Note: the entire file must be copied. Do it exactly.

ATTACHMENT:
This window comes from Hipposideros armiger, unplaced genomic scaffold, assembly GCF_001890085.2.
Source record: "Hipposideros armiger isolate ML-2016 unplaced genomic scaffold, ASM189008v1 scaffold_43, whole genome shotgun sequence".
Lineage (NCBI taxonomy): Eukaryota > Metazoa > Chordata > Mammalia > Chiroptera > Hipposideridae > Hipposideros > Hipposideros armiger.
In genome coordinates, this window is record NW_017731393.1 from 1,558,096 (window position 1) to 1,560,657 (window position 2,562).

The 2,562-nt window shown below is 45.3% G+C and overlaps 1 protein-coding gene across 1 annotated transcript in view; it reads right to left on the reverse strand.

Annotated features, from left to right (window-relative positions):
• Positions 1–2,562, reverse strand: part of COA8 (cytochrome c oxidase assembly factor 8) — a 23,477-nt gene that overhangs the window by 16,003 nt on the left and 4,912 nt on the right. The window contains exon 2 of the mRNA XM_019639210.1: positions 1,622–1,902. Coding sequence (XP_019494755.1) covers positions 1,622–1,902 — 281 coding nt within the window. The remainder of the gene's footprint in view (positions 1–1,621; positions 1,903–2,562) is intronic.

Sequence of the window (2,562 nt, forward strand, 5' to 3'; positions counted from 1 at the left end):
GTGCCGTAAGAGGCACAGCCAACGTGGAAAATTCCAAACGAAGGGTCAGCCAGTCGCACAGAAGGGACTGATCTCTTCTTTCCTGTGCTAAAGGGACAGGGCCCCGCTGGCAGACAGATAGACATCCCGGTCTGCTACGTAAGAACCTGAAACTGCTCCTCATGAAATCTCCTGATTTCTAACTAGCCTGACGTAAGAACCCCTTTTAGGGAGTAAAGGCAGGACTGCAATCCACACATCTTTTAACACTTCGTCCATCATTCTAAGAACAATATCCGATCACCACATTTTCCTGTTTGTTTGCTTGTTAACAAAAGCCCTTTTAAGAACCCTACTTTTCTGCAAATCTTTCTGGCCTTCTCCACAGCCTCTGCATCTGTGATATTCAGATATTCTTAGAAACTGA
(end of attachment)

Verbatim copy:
This window comes from Hipposideros armiger, unplaced genomic scaffold, assembly GCF_001890085.2.
Source record: "Hipposideros armiger isolate ML-2016 unplaced genomic scaffold, ASM189008v1 scaffold_43, whole genome shotgun sequence".
Lineage (NCBI taxonomy): Eukaryota > Metazoa > Chordata > Mammalia > Chiroptera > Hipposideridae > Hipposideros > Hipposideros armiger.
In genome coordinates, this window is record NW_017731393.1 from 1,558,096 (window position 1) to 1,560,657 (window position 2,562).

The 2,562-nt window shown below is 45.3% G+C and overlaps 1 protein-coding gene across 1 annotated transcript in view; it reads right to left on the reverse strand.

Annotated features, from left to right (window-relative positions):
• Positions 1–2,562, reverse strand: part of COA8 (cytochrome c oxidase assembly factor 8) — a 23,477-nt gene that overhangs the window by 16,003 nt on the left and 4,912 nt on the right. The window contains exon 2 of the mRNA XM_019639210.1: positions 1,622–1,902. Coding sequence (XP_019494755.1) covers positions 1,622–1,902 — 281 coding nt within the window. The remainder of the gene's footprint in view (positions 1–1,621; positions 1,903–2,562) is intronic.

Sequence of the window (2,562 nt, forward strand, 5' to 3'; positions counted from 1 at the left end):
GTGCCGTAAGAGGCACAGCCAACGTGGAAAATTCCAAACGAAGGGTCAGCCAGTCGCACAGAAGGGACTGATCTCTTCTTTCCTGTGCTAAAGGGACAGGGCCCCGCTGGCAGACAGATAGACATCCCGGTCTGCTACGTAAGAACCTGAAACTGCTCCTCATGAAATCTCCTGATTTCTAACTAGCCTGACGTAAGAACCCCTTTTAGGGAGTAAAGGCAGGACTGCAATCCACACATCTTTTAACACTTCGTCCATCATTCTAAGAACAATATCCGATCACCACATTTTCCTGTTTGTTTGCTTGTTAACAAAAGCCCTTTTAAGAACCCTACTTTTCTGCAAATCTTTCTGGCCTTCTCCACAGCCTCTGCATCTGTGATATTCAGATATTCTTAGAAACTGA